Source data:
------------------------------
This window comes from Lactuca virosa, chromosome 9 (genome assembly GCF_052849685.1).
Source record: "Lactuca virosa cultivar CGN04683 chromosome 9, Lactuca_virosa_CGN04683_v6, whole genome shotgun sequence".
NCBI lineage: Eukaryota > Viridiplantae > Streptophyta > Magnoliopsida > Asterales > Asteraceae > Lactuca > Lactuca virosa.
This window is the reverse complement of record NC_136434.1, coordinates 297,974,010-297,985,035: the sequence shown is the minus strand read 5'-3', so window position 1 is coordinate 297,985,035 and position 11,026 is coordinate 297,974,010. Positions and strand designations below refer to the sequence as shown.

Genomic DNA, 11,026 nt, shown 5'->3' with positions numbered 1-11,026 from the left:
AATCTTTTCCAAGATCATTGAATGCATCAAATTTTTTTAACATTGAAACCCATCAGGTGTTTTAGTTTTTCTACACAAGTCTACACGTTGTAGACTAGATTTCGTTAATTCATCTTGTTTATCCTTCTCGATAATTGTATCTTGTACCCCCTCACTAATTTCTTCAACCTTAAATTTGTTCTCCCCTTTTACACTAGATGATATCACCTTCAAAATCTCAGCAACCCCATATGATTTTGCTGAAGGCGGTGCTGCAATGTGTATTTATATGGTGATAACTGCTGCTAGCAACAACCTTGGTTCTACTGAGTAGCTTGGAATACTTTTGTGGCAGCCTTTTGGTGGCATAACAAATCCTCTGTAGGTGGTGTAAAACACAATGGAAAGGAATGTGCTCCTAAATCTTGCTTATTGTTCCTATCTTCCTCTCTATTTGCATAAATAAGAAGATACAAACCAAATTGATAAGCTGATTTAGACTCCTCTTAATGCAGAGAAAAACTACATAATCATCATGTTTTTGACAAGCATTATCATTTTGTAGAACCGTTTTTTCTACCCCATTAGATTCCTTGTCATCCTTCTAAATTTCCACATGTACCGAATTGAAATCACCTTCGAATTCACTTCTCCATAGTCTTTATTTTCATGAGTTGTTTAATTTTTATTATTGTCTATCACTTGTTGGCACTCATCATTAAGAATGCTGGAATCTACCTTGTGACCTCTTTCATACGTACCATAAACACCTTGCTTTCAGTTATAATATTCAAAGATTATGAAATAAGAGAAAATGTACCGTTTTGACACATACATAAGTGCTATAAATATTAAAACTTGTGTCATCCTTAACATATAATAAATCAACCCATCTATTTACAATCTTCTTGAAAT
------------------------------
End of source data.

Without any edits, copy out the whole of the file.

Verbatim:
This window comes from Lactuca virosa, chromosome 9 (genome assembly GCF_052849685.1).
Source record: "Lactuca virosa cultivar CGN04683 chromosome 9, Lactuca_virosa_CGN04683_v6, whole genome shotgun sequence".
NCBI lineage: Eukaryota > Viridiplantae > Streptophyta > Magnoliopsida > Asterales > Asteraceae > Lactuca > Lactuca virosa.
This window is the reverse complement of record NC_136434.1, coordinates 297,974,010-297,985,035: the sequence shown is the minus strand read 5'-3', so window position 1 is coordinate 297,985,035 and position 11,026 is coordinate 297,974,010. Positions and strand designations below refer to the sequence as shown.

Genomic DNA, 11,026 nt, shown 5'->3' with positions numbered 1-11,026 from the left:
AATCTTTTCCAAGATCATTGAATGCATCAAATTTTTTTAACATTGAAACCCATCAGGTGTTTTAGTTTTTCTACACAAGTCTACACGTTGTAGACTAGATTTCGTTAATTCATCTTGTTTATCCTTCTCGATAATTGTATCTTGTACCCCCTCACTAATTTCTTCAACCTTAAATTTGTTCTCCCCTTTTACACTAGATGATATCACCTTCAAAATCTCAGCAACCCCATATGATTTTGCTGAAGGCGGTGCTGCAATGTGTATTTATATGGTGATAACTGCTGCTAGCAACAACCTTGGTTCTACTGAGTAGCTTGGAATACTTTTGTGGCAGCCTTTTGGTGGCATAACAAATCCTCTGTAGGTGGTGTAAAACACAATGGAAAGGAATGTGCTCCTAAATCTTGCTTATTGTTCCTATCTTCCTCTCTATTTGCATAAATAAGAAGATACAAACCAAATTGATAAGCTGATTTAGACTCCTCTTAATGCAGAGAAAAACTACATAATCATCATGTTTTTGACAAGCATTATCATTTTGTAGAACCGTTTTTTCTACCCCATTAGATTCCTTGTCATCCTTCTAAATTTCCACATGTACCGAATTGAAATCACCTTCGAATTCACTTCTCCATAGTCTTTATTTTCATGAGTTGTTTAATTTTTATTATTGTCTATCACTTGTTGGCACTCATCATTAAGAATGCTGGAATCTACCTTGTGACCTCTTTCATACGTACCATAAACACCTTGCTTTCAGTTATAATATTCAAAGATTATGAAATAAGAGAAAATGTACCGTTTTGACACATACATAAGTGCTATAAATATTAAAACTTGTGTCATCCTTAACATATAATAAATCAACCCATCTATTTACAATCTTCTTGAAAT